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I am reading about strategies that general managers use to rebuild an NBA basketball team. By rebuilding I mean the process of letting go existing players and signing new young players with the aim of making a competitive team in the future.

I was reading about the rebuilding process by the Boston Celtics, which seems to be centered around getting draft picks:

In the meantime, Ainge has been doing a great job accumulating future draft picks, and that can only help accelerate the restocking of his roster. When Ainge traded Jordan Crawford and former Net MarShon Brooks to Golden State this past week in a three-way deal with the Heat, the Celtics picked up two more draft picks. Between Ainge’s deals with the Nets and Clippers and other moves, the Celtics now have 17 potential draft picks over the next five seasons. Some will be used for their drafts, but others are likely to be included as sweeteners in deals for established players.

http://www.nydailynews.com/sports/basketball/lawrence-rondo-rajon-move-article-1.1583942

My question is: how important is it to accumulate draft picks in a rebuilding effort compared to any other available strategies? And are there examples of teams that have built competitive teams without giving up important players? For example, I would think the San Antonio Spurs as an example of a team that has had competitive teams without going through a rebuilding phase in many years.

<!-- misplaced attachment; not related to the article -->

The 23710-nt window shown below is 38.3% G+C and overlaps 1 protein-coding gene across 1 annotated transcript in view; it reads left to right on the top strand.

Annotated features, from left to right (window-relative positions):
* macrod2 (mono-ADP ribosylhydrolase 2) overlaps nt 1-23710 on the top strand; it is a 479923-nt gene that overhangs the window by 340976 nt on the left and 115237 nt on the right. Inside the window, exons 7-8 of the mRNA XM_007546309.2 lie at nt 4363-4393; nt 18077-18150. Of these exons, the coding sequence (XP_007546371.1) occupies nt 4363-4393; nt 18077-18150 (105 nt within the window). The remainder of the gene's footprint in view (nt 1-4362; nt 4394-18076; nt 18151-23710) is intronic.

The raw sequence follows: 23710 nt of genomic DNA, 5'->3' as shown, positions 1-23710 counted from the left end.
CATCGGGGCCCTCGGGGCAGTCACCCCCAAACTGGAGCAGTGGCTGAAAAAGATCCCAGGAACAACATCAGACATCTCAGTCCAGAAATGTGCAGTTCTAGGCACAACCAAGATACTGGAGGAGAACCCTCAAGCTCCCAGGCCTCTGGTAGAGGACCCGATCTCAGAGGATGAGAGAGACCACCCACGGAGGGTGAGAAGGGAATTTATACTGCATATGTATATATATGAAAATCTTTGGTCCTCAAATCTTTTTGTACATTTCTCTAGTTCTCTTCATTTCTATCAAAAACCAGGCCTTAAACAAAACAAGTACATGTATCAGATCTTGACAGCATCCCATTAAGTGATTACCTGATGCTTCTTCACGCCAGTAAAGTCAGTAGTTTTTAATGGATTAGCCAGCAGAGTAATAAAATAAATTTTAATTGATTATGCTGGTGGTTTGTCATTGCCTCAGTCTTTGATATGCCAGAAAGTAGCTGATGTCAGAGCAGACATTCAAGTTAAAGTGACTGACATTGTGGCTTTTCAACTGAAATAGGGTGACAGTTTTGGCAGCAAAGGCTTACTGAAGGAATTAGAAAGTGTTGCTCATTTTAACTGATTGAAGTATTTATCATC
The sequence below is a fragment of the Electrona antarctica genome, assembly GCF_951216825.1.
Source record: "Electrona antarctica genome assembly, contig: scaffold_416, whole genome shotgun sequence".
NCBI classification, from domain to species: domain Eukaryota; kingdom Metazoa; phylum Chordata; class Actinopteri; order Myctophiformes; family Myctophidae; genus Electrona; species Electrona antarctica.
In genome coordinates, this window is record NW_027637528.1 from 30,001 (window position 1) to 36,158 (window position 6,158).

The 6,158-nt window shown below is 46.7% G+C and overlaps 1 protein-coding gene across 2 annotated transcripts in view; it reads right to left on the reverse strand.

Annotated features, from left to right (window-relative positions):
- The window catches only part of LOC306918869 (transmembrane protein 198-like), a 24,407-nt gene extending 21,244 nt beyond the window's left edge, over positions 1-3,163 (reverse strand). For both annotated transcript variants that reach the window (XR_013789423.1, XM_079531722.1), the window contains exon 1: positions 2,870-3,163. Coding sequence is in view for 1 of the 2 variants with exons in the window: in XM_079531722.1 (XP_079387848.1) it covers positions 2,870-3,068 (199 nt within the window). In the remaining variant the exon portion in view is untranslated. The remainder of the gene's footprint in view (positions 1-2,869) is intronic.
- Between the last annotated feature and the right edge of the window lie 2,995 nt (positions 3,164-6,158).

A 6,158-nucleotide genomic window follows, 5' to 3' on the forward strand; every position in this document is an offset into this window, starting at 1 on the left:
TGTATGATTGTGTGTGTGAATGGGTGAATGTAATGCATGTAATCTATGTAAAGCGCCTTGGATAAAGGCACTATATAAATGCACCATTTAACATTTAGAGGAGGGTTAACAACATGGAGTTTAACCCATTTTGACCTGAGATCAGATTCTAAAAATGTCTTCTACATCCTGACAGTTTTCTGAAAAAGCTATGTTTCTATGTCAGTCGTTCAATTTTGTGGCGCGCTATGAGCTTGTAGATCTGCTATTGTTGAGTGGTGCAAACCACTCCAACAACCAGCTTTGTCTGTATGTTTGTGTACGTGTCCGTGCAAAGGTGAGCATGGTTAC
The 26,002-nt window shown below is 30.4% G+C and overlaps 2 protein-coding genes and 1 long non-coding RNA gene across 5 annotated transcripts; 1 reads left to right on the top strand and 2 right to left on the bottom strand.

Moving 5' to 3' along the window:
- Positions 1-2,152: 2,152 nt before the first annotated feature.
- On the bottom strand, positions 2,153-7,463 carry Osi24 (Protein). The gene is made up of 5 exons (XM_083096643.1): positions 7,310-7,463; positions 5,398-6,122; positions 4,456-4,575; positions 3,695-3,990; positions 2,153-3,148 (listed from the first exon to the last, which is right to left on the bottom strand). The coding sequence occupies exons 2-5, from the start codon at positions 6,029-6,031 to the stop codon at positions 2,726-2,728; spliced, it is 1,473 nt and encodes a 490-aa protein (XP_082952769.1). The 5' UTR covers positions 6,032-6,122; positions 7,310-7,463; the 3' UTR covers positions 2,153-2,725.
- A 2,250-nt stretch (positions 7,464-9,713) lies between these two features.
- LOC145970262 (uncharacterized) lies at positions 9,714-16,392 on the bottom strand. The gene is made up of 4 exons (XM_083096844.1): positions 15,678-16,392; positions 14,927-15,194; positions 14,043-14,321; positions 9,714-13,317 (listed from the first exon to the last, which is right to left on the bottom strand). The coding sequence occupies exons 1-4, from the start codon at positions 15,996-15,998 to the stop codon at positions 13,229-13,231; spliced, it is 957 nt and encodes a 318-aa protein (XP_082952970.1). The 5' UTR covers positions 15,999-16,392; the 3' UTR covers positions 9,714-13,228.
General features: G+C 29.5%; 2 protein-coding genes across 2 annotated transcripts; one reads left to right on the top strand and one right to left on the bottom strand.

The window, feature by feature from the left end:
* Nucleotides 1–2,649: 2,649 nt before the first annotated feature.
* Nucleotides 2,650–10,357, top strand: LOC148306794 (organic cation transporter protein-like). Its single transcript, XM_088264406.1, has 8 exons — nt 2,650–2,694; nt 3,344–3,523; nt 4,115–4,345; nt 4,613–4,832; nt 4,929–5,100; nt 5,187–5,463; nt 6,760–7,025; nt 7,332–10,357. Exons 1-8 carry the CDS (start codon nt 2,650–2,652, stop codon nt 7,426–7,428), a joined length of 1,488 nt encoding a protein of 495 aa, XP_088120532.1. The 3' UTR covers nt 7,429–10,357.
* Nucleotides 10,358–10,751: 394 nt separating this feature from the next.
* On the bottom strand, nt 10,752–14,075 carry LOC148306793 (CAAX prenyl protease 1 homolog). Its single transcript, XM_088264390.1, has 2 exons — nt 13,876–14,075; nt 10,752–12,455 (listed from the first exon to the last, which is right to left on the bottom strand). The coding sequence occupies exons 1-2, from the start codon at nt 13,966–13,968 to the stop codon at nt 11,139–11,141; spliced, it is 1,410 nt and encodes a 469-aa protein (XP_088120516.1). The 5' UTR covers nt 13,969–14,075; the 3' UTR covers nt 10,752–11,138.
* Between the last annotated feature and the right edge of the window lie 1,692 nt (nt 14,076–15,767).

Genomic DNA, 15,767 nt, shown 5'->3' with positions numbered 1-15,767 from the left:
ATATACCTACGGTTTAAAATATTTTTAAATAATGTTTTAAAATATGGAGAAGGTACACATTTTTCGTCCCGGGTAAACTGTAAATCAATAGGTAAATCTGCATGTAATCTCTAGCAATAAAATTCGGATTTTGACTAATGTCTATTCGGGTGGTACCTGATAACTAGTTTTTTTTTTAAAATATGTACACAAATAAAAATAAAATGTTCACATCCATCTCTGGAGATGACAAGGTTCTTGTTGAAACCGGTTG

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2 Answers 2

It can be a risky strategy because not all draft picks deliver on the potential/promise of their college performance. There is a similar situation in the NFL where the transition from college to professional playing schedule/style makes it very difficult for young players to handle. A good manager would try to balance the risk of draft picks with the safety of tried and tested players. It is also about getting the right balance in a team of mixing experienced with rookie players so that the energy and respect within the team is good and a solid culture can be established.

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There's no one-size-fits all answer here. Some teams have been fabulously successful rebuilding through the draft. Often it helps to get lucky and have the first pick fall to your team in a year when there is a clear great player to be drafted like Tim Duncan or LeBron James. Other teams have tried to rebuild through the draft and failed because the players they chose did not turn into stars. In the past ten years, teams like the Celtics (who traded for Kevin Garnett and Ray Allen) and the Heat (who signed or traded for LeBron James and Chris Bosh) have been built through a mixture of savvy trades and clever free agent signings. The NBA has a salary cap and a byzantine set of rules about how much you can pay who, so a big factor to success is avoiding bad contracts as much as signing good ones. The Celtics have been stockpiling draft picks but it remains to be seen if they try to rebuild by using them or by trading them for more established players.

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